Mauritius has suffered a severe reduction of its native flora and fauna, with several bird species driven to extinction, including the world famous Dodo (Raphus cucullatus). Most, if not all, of these losses of biodiversity can be attributed to introduced species and habitat loss. (Cheke and Hume 2008) One of these introduced species is the Madagascar Turtle Dove (Nesoenas picturatus), which is currently recognised as native on islands of the Western Indian Ocean belonging to the countries of Madagascar, Comoros and Seychelles (Baptista et al. 1997). The nominate subspecies from Madagascar is assumed to be introduced to the Mascarene Islands, including Mauritius (see figure 1), but any specifics or dates of these introductions are lacking (Baptista et al. 1997, Sinclair and Langrand 2003, Cheke and Hume 2008).
The Pink Pigeon (N. mayeri), a sister species to N. picturatus (Johnson et al. 2001) and an endemic to Mauritius, is classified as Endangered (IUCN 2015). A recent study has shown that N. mayeri might suffer from “signal-jamming” by N. picturatus, as their territorial calls are similar, meaning that N. mayeri might waste time and energy responding to the territorial calls of N. picturatus. (Wolfenden et al. 2015). Swinnerton et al. (2005) also showed that N. picturatus can act as disease vectors on Mauritius, causing complications for N. mayeri. Wolfenden et al. (2015) argue that these two factors may impede N. mayeri from recolonizing Mauritius.
Even though the slow recolonisation of Mauritius by N. mayeri might be partially attributed to the presence of N. picturatus on Mauritius (Wolfenden et al. 2015), it has to be noted that other introduced Columbids such as Rock Dove (Columba livia), Eastern Spotted Dove (Spilopelia chinensis) and Zebra Dove (Geopelia striata) also occur on Mauritius (del Hoyo et al. 2015). These species may play an equally large part as N. picturatus in the spread of avian diseases. Furthermore, Wolfenden et al. (2015) documented that N. mayeri not only reacts to N. picturatus calls, but also to S. chinensis, thus also wasting a certain amount of time and energy on responding to S. chinensis. Therefore, it seems highly oversimplified to attribute the threatened status of N. mayeri solely to the presence of N. picturatus (Wolfenden et al. 2015), especially since the extent of intact native forest on Mauritius has been reduced to extremely tiny patches and several introduced mammalian predators roam the island (Cheke and Hume 2008).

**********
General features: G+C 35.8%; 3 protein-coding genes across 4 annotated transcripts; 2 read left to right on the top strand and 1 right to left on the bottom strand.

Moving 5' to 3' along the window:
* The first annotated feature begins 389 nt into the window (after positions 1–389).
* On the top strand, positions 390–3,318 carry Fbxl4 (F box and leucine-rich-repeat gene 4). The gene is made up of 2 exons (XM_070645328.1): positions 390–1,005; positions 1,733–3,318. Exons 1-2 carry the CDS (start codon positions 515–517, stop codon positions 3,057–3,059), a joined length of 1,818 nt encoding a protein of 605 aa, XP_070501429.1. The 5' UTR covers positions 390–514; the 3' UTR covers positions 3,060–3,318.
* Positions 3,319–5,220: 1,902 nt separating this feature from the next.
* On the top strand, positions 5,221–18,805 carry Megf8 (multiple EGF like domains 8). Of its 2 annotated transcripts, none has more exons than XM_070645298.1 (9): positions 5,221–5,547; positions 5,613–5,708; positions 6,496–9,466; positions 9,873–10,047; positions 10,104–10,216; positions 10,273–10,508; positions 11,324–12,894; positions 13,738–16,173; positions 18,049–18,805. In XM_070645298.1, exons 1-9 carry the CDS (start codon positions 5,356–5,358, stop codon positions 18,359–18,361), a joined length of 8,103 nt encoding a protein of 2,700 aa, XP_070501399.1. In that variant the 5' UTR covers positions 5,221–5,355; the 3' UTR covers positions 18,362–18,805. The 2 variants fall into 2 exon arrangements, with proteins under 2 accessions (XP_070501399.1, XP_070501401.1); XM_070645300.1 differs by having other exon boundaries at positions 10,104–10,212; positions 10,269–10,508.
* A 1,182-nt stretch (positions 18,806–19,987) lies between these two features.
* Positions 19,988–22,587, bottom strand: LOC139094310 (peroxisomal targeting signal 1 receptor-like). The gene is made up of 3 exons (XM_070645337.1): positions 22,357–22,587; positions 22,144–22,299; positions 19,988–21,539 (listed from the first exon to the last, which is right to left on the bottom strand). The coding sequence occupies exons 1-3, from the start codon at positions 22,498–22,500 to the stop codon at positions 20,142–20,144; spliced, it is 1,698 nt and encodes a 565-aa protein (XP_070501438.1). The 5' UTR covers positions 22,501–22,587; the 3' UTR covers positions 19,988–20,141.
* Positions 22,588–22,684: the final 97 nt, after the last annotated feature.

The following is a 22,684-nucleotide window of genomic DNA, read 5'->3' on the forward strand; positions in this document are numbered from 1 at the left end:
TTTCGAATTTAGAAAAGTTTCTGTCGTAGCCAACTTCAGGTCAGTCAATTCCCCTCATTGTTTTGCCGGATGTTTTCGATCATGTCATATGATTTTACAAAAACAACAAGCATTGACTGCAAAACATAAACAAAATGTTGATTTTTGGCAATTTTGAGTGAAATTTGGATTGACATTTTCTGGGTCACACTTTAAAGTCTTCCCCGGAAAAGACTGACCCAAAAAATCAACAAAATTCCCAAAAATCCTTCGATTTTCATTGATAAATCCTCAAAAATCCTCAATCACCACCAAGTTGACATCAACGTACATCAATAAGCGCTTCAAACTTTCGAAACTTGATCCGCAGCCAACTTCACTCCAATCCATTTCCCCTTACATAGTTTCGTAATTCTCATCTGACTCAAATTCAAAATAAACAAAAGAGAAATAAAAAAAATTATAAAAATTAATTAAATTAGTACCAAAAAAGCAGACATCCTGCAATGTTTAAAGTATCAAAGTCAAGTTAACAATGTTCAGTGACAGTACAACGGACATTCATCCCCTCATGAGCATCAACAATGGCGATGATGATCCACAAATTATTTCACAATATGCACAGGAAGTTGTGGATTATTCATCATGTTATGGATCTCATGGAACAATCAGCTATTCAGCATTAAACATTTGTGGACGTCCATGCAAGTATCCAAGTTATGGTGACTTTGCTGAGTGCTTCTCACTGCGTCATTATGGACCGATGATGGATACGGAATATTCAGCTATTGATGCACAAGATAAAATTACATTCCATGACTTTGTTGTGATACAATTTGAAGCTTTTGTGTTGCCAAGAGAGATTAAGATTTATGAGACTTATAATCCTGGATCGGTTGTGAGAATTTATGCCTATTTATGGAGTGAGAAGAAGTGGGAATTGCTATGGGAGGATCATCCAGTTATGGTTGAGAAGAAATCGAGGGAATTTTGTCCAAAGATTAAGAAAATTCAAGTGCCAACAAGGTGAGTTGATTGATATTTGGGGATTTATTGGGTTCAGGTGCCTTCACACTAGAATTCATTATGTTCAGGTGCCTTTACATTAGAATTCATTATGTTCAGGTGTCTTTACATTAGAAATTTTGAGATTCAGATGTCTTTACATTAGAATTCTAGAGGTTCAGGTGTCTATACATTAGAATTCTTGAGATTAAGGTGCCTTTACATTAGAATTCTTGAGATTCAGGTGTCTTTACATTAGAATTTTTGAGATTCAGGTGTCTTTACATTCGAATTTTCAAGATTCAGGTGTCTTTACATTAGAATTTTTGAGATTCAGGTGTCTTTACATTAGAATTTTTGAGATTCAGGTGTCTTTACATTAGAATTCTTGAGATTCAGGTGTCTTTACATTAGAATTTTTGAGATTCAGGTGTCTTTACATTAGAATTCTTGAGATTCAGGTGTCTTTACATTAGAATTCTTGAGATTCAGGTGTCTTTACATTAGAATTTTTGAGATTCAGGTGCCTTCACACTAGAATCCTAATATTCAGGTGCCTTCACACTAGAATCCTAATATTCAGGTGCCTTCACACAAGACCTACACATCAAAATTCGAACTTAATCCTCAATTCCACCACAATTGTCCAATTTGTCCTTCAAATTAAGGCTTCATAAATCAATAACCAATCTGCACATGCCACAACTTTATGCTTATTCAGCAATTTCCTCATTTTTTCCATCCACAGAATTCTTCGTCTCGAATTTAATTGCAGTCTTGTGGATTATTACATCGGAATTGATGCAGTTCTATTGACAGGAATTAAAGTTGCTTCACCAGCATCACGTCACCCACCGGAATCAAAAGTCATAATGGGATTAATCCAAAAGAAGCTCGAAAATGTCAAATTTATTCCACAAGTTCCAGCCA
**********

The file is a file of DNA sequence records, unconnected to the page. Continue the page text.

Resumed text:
Additionally Hume (2011) describes a new species of Nesoenas pigeon, N. cicur, from sub-fossil remains found on Mauritius. N. cicur was most likely a species endemic to Mauritius and probably became extinct as a result of overexploitation by early settlers, deforestation and predation by introduced species around 1730 AD (Birdlife International 2015). Naturally, little is known of the ecology of this extinct taxon but it might have resembled N. picturatus, although it was probably more terrestrial (Birdlife International 2015).